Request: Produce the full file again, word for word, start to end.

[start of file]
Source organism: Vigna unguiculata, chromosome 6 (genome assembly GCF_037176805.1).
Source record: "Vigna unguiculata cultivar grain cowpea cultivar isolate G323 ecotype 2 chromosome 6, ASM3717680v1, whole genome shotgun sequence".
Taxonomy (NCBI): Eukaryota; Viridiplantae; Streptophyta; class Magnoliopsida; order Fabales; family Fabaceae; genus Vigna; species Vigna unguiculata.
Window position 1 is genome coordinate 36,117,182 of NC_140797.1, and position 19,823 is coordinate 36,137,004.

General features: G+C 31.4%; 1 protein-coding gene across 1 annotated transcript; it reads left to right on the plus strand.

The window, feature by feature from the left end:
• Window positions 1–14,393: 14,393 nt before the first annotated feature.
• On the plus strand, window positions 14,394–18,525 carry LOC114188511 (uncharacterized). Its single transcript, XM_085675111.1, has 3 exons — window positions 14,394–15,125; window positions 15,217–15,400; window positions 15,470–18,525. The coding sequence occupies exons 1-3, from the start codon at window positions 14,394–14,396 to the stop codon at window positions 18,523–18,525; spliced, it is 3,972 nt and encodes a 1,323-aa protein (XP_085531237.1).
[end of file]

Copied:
Source organism: Vigna unguiculata, chromosome 6 (genome assembly GCF_037176805.1).
Source record: "Vigna unguiculata cultivar grain cowpea cultivar isolate G323 ecotype 2 chromosome 6, ASM3717680v1, whole genome shotgun sequence".
Taxonomy (NCBI): Eukaryota; Viridiplantae; Streptophyta; class Magnoliopsida; order Fabales; family Fabaceae; genus Vigna; species Vigna unguiculata.
Window position 1 is genome coordinate 36,117,182 of NC_140797.1, and position 19,823 is coordinate 36,137,004.

General features: G+C 31.4%; 1 protein-coding gene across 1 annotated transcript; it reads left to right on the plus strand.

The window, feature by feature from the left end:
• Window positions 1–14,393: 14,393 nt before the first annotated feature.
• On the plus strand, window positions 14,394–18,525 carry LOC114188511 (uncharacterized). Its single transcript, XM_085675111.1, has 3 exons — window positions 14,394–15,125; window positions 15,217–15,400; window positions 15,470–18,525. The coding sequence occupies exons 1-3, from the start codon at window positions 14,394–14,396 to the stop codon at window positions 18,523–18,525; spliced, it is 3,972 nt and encodes a 1,323-aa protein (XP_085531237.1).